Cricket: Black Caps crash to 10-wicket loss

Sri Lanka spinner Rangana Herath (centre) celebrates with team-mates after having New Zealand's...
Sri Lanka spinner Rangana Herath (centre) celebrates with team-mates after having New Zealand's James Franklin (right) stumped during the third day of the first test in Galle last night. Photo by Reuters.
When your 10th-wicket partnership is the highest you can put together in an innings there is a good chance you will not have made enough runs to be competitive.

That was certainly the case for New Zealand as it suffered a 10-wicket loss in the second session on day three of the first test against Sri Lanka in Galle last night.

New Zealand began day three on 35 for one, with Martin Guptill and Kane Williamson at the crease, but Nuwan Kulasekara removed both of them early in the first session, which began a woeful collapse for the visitors.

Only Daniel Flynn lasted more than 45 minutes at the crease and his hour-long vigil to hold the innings together was undone on 20 when he was bowled by left-arm spinner Rangana Herath, who bamboozled New Zealand in its second innings.

The 34-year-old Herath claimed six for 43 in New Zealand's second dig to give him the impressive analysis of 11 for 108 from the match after he took five for 65 on day one.

No New Zealand batsman - bar Flynn - even looked like troubling the scorers and it was awful to think that 20 was the highest score from a player in a black helmet.

No 11 Trent Boult came in when the cause was long lost and belted a couple of sixes and his 21-run stand with wicketkeeper Kruger van Wyk was the highest partnership of the innings.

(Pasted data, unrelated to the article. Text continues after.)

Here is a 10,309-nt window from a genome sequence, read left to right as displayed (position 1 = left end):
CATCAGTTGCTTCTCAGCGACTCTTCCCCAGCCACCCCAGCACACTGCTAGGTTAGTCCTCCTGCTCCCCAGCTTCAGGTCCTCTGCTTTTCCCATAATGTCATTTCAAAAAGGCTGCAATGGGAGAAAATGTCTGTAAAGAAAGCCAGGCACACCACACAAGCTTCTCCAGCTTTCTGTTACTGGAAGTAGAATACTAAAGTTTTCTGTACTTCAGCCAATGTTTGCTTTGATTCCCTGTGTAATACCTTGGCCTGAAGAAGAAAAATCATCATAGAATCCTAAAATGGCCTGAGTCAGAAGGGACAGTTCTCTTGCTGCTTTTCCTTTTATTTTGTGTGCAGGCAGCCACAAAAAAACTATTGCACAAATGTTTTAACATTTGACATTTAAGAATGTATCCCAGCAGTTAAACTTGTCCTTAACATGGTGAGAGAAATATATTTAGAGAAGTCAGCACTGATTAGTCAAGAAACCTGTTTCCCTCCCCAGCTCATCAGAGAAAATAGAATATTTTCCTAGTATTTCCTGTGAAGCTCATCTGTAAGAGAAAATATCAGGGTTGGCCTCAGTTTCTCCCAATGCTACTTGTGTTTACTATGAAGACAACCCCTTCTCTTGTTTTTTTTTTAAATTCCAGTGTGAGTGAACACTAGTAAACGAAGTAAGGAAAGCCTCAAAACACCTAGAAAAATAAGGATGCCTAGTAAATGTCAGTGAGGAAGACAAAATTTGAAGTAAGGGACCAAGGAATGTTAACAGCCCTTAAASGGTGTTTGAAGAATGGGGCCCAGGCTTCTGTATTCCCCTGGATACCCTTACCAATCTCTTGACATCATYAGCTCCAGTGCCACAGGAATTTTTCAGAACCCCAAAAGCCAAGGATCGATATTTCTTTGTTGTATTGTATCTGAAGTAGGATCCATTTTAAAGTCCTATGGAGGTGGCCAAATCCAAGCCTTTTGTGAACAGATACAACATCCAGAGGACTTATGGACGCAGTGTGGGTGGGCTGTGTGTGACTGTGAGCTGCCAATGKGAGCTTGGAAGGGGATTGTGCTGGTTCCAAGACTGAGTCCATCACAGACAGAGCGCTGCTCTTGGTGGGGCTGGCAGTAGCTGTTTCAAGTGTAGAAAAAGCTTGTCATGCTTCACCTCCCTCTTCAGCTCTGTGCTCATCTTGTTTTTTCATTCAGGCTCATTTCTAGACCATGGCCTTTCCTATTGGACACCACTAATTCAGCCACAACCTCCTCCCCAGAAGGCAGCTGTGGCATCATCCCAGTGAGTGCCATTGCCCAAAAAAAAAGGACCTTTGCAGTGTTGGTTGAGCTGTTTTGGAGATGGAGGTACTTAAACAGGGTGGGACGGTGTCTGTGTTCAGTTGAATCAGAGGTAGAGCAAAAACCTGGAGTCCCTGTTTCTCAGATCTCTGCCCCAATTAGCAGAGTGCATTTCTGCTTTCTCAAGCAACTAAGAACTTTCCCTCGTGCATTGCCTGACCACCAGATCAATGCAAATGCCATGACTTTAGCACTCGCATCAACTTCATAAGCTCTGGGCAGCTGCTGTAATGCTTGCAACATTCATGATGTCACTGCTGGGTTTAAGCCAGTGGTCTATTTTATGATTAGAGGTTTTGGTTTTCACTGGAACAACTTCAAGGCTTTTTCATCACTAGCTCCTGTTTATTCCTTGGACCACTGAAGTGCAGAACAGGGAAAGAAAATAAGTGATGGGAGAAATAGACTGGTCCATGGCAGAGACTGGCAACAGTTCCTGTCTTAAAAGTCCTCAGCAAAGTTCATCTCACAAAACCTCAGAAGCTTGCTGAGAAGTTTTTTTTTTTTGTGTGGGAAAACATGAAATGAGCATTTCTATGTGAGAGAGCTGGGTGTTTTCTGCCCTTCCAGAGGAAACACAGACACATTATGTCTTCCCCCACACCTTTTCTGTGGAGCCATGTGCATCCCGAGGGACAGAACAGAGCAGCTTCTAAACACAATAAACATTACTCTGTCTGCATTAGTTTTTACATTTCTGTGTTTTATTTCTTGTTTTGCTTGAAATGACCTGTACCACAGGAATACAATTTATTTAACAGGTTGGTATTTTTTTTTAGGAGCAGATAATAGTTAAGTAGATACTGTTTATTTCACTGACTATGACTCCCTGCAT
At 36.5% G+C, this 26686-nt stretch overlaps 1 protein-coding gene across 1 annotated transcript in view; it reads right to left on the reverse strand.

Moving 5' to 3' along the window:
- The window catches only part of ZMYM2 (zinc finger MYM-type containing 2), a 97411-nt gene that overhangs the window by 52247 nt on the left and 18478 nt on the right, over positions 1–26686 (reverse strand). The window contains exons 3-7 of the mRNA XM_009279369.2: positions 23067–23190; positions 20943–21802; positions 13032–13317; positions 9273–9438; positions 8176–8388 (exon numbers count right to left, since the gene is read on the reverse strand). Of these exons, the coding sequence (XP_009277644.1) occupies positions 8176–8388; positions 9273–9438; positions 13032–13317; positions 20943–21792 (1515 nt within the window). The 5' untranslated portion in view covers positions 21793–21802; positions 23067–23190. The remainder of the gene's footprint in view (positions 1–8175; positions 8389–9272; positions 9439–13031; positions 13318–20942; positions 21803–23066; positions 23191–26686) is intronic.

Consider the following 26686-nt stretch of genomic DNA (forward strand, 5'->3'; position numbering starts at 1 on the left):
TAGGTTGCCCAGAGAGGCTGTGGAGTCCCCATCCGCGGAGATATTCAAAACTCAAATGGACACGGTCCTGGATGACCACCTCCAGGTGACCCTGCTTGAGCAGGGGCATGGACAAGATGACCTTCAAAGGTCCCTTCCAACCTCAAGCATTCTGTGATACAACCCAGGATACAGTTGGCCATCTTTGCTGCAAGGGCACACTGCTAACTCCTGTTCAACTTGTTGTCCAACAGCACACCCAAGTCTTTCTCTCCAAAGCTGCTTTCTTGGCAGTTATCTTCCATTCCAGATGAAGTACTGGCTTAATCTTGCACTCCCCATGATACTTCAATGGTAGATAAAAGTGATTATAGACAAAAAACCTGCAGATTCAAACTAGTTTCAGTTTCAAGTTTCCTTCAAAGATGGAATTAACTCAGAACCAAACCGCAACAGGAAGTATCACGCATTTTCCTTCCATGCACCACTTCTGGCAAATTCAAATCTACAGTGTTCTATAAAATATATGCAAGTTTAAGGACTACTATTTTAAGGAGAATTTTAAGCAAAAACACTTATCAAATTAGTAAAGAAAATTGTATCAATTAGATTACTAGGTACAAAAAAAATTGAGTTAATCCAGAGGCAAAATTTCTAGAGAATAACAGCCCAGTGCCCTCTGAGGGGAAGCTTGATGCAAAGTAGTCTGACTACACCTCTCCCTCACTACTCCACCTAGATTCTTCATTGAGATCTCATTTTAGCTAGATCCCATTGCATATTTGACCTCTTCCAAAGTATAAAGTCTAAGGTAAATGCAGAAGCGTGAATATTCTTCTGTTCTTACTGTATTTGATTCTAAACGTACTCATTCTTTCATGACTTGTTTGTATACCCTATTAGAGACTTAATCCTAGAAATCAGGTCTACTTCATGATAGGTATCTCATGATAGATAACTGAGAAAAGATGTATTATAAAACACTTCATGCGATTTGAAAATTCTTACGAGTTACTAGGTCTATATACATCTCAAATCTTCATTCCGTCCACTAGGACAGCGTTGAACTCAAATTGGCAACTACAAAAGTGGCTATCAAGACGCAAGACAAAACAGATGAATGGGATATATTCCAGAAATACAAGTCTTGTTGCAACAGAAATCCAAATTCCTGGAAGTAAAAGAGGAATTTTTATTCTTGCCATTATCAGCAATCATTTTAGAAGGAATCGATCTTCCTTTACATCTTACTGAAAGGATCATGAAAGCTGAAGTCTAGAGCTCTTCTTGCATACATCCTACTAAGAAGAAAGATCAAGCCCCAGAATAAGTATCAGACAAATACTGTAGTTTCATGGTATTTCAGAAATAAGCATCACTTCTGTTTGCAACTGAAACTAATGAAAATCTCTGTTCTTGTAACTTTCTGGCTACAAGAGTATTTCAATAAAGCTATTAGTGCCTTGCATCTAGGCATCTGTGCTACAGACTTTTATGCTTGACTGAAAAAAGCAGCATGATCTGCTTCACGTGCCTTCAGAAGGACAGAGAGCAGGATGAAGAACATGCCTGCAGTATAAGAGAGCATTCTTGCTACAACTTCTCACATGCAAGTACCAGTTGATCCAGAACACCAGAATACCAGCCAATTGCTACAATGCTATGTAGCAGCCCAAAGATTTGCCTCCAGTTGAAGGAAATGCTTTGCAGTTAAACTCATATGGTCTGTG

Some of the dismissals bordered on comical as Tim Southee was stumped by Prasanna Jayawardene as he wandered down the wicket, while James Franklin missed a ball that went between his legs and bounced off Jayawardene before he was also stumped.

New Zealand went to lunch at 96 for eight, which was effectively 70 for eight after the Black Caps were behind by 26 on the first innings, and the Sri Lankans finished the job shortly after the interval by cleaning up Jeetan Patel and Boult to bowl the Kiwis out for 118.

That total was New Zealand's fourth lowest against Sri Lanka and coach Mike Hesson must be wondering what he can do to turn this result around ahead of the second test that starts in Colombo next Sunday.

With only 93 required for victory, Sri Lankan openers Dimuth Karunaratne (60 not out) and Tharanga Paranavitana (31 not out) made light work of securing the win.

New Zealand seamer Tim Southee, who took four for 46 in the first innings, did not take the field during Sri Lanka's run chase as he was hampered by a leg injury.

Wellington fast bowler Mark Gillespie blasted 77 from No 11 to break an 85-year-old record for the province as it could only muster 239 on day one of its Plunket Shield match against Canterbury in Rangiora yesterday.

With his side in dire trouble at 126 for nine, Gillespie strode to the crease to join No 10 Andy McKay and plundered four sixes and nine fours in a whirlwind 63-ball knock that set a new mark for the highest score from No 11 for Wellington.

Gillespie's 77 bettered the previous record of 70 that was struck by William Brice in the 1926-27 season.

On-and-off New Zealand player Andrew Ellis was the chief destroyer for Canterbury as he nabbed six for 58.

Canterbury finished the day on 91 for two, with Dean Brownlie unbeaten on 53.

In Gisborne, Northern Districts wickets continued to tumble as Central Districts took control at the Harry Barker Reserve.

Central began day three on 341 for nine but failed to add any runs to its overnight total, giving the visitor a first-innings lead of 158 after ND was rolled for 183 on day one.

Northern was in serious trouble at 81 for six, before Daryl Mitchell (83) found support in lower-order partners Graeme Aldridge, who made 38, and Ish Sodhi, who racked up a neat 50.

Northern was eventually all out for 252, which left it in need of 95 runs for an outright victory. Central openers Jamie How and Jeet Raval were forced to come out for one over at the end of the day but each made one run to survive unscathed.

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